The Hawk Computer Architecture

Part of the Computer Architecture Pages
See also the Assembly Language Programming Pages
by Douglas W. Jones
THE UNIVERSITY OF IOWA Department of Computer Science


  1. Overview
  2. Short Memory Reference Instructions
  3. Memory Reference Instructions
  4. Long Immediate Instructions
  5. Short Immediate Instructions
  6. Shift Instructions
  7. Byte and Halfword Instructions
  8. Add and Subtract Instructions
  9. Short Constant Instructions
  10. Two Register Instructions
  11. Special Instructions
  12. Branch Instructions
  13. Trap and Interrupt Service
  14. Support for Multiply and Divide
  15. The Floating-Point Coprocessor
  16. The Sparrowhawk Subset
  1. Emulator and Debugger Reference
  2. Emulated Devices
  3. Instruction Set Summary and Index

The assembly language source code used here can be assembled with the 32-bit machine independent SMAL assembler (version B); the opcodes for the Hawk are defined in a header file, hawk.h, that must be included at the head of each Hawk assembly language program. A Hawk emulator written in C runs under Linus and other versions of UNIX. There is a hello world program to demonstrate the Hawk.


The Hawk computer is a fictional machine that incorporates many features of modern RISC processors without slavish adherance to any particular real machine. The Hawk instruction set is based on a 32 bit word, typical for modern machines, and includes 15 general registers, a modest number by modern standards.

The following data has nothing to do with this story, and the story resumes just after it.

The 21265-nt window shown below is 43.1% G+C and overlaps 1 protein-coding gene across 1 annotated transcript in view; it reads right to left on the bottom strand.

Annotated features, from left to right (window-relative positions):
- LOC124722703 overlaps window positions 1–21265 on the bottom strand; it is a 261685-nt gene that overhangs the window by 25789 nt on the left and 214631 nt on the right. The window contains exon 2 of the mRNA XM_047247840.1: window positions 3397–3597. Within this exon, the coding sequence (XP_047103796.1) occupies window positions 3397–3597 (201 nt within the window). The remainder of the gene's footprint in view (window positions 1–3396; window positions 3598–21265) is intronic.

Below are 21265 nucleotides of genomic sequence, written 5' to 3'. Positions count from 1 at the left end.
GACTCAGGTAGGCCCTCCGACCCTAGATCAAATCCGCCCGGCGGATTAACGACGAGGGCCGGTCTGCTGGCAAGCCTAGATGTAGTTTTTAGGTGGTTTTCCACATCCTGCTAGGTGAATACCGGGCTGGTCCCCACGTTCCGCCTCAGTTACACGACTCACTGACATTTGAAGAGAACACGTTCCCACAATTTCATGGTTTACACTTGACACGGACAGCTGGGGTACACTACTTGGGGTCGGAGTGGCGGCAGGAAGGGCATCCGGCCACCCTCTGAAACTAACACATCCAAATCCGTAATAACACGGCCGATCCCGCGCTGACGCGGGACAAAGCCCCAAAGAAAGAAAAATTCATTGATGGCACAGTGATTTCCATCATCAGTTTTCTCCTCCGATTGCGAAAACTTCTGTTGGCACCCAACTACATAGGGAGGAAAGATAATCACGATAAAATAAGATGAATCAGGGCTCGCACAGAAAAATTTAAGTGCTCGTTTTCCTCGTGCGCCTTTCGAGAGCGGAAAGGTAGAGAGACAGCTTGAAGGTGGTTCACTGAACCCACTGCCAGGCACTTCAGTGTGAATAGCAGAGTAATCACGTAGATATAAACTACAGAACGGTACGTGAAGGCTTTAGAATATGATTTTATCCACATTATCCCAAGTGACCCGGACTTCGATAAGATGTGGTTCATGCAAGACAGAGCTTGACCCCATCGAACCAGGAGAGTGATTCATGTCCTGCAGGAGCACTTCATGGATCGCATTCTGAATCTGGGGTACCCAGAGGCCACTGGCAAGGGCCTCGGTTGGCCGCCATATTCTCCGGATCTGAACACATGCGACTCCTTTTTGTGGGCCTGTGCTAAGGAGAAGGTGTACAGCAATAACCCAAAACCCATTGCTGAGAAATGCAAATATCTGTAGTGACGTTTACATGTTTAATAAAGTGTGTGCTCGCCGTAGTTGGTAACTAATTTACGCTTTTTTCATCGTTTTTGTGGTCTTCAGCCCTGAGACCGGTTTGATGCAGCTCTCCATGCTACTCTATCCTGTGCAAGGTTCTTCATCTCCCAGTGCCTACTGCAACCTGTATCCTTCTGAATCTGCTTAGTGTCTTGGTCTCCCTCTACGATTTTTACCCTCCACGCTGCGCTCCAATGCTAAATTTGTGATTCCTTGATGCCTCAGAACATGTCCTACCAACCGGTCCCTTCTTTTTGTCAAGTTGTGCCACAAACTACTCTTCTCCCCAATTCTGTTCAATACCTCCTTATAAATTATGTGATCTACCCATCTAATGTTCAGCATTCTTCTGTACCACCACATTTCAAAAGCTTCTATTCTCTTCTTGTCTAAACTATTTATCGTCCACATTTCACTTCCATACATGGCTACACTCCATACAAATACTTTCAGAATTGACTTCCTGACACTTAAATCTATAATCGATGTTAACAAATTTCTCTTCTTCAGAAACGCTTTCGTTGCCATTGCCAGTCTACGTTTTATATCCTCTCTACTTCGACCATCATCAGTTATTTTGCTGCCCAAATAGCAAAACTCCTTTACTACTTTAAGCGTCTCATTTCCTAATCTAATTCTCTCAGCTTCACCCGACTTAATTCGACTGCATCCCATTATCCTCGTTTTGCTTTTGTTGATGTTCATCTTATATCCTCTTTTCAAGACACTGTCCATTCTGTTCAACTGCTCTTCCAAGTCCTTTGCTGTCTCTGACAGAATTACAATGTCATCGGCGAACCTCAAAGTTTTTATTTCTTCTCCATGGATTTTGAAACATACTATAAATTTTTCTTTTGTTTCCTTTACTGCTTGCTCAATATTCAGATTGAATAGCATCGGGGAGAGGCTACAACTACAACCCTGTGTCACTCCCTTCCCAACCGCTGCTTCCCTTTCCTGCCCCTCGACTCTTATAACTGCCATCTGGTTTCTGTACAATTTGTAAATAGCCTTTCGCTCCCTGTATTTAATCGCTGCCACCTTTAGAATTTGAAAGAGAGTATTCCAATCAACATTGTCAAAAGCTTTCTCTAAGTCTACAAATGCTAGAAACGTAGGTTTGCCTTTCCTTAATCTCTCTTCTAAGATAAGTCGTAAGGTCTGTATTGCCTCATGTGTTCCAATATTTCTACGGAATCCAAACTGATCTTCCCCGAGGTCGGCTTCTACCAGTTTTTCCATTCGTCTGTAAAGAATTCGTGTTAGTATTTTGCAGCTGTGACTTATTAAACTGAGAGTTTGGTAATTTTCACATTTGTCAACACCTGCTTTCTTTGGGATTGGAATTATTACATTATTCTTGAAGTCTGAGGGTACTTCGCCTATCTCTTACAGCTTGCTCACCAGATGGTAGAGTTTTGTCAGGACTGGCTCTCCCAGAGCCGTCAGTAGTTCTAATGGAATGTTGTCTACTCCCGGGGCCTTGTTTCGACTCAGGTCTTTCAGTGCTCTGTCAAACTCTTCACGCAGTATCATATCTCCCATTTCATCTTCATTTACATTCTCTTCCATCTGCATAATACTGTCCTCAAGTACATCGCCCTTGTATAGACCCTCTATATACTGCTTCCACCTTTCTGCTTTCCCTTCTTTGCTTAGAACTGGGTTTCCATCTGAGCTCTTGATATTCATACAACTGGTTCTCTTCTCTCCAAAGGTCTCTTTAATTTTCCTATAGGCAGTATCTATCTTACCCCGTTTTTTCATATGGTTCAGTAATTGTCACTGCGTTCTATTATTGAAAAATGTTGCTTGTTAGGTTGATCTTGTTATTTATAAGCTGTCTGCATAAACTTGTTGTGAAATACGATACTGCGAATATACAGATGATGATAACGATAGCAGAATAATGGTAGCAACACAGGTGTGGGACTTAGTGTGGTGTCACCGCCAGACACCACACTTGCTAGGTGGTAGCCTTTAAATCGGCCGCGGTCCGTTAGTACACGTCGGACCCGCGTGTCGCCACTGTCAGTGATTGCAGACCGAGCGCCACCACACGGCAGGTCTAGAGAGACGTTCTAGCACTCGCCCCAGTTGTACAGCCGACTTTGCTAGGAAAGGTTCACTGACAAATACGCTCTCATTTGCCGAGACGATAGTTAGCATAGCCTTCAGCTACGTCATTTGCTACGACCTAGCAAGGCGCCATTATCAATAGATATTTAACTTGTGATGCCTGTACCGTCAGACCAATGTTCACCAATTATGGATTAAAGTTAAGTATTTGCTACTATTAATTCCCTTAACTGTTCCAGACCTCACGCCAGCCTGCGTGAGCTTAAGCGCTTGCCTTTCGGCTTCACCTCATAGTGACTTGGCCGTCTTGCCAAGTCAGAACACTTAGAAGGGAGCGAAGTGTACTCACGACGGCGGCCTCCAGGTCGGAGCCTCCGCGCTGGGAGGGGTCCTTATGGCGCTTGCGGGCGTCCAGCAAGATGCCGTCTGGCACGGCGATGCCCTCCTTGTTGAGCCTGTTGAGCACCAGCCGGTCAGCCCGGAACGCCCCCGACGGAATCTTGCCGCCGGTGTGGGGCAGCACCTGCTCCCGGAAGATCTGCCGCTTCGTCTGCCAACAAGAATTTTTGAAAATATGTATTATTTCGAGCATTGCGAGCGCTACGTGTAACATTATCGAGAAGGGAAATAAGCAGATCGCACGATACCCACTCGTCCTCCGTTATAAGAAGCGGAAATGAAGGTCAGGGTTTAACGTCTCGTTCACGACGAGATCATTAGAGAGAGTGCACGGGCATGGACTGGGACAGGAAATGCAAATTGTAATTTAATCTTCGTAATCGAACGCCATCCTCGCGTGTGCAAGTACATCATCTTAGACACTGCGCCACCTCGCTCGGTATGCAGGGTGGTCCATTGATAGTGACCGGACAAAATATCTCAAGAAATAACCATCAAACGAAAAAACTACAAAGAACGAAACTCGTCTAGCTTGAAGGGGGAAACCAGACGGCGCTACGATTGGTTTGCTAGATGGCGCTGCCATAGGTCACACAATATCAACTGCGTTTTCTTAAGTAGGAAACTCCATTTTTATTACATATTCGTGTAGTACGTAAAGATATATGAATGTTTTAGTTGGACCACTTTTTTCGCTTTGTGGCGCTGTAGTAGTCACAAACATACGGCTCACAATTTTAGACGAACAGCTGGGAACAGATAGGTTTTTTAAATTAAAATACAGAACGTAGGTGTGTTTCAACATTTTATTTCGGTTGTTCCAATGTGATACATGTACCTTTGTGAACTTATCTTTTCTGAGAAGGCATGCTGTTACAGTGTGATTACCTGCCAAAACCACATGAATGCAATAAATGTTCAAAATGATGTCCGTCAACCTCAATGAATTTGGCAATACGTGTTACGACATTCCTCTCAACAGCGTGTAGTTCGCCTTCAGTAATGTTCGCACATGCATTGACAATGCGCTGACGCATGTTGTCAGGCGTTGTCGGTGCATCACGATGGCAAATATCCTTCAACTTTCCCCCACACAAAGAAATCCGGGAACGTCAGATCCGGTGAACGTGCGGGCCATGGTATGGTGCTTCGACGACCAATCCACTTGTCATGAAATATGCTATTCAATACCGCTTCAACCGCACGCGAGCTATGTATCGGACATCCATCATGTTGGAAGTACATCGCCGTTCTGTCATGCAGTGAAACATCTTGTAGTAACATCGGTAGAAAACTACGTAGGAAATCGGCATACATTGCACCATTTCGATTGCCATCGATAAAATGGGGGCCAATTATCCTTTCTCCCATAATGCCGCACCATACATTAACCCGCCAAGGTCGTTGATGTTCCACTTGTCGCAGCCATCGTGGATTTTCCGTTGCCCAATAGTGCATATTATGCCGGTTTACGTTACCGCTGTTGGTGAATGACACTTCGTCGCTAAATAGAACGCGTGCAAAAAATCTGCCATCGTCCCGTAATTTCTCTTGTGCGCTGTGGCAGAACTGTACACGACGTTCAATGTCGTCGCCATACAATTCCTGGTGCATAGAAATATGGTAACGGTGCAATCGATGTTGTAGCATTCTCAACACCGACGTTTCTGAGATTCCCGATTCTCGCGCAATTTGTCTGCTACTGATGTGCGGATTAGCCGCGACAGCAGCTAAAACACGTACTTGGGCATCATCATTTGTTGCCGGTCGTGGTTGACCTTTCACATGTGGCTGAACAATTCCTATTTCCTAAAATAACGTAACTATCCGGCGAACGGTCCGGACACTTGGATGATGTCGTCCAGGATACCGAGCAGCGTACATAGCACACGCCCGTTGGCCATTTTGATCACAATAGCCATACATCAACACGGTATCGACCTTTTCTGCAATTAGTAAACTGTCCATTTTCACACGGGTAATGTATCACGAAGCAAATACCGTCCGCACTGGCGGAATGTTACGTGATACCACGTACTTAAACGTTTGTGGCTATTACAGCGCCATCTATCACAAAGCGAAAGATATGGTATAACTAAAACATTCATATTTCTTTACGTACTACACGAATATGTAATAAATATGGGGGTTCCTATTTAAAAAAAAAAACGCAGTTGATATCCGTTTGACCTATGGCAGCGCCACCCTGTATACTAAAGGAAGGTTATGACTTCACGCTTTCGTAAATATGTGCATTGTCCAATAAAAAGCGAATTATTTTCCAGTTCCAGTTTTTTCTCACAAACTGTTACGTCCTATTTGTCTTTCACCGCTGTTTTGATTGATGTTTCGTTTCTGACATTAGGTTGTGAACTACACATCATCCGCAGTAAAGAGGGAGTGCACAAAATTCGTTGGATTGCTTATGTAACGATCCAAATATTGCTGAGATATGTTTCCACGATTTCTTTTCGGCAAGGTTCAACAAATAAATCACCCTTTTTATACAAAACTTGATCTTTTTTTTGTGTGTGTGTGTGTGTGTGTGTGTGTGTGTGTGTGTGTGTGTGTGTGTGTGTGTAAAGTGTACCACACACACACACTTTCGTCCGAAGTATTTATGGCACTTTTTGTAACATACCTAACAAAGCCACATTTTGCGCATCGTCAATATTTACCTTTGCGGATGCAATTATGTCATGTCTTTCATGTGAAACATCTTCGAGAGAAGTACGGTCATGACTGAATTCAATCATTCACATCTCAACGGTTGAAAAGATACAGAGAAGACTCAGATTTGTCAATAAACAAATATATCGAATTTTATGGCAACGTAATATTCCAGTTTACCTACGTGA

The Hawk architecture began as a midterm exam question in my spring 1996 offering of Advanced Computer Architecture (22C:122) at the University of Iowa. That unnamed architecture grew into the Hawk through followup questions and discussions. I first reduced the Hawk to workable form for the fall 1996 offering of Computer Organization and Assembly Language Programming (22c:18); I owe quite a bit to my students in that and later classes for their patience in working bugs out of the emulator.

Original release: Mar. 6, 1996
Revised: Feb. 27, 2002 — BCDGET instruction replaced by EX3ADJ
Revised: Mar. 13, 2002 — SSQADJ, BTRUNC instructions added
Revised: July 25, 2002 — recode 0000, FFFF as no-ops, add ADJUST, MOVESL
Revised: Aug 1, 2008 — recode to reverse byte order in IR
Revised: June 25, 2014 — add PLUS, floating point coprocessor and Sparrowhawk
Revised: July 2, 2024 — add floating FPNEG and FPABS, better hyperlinks.

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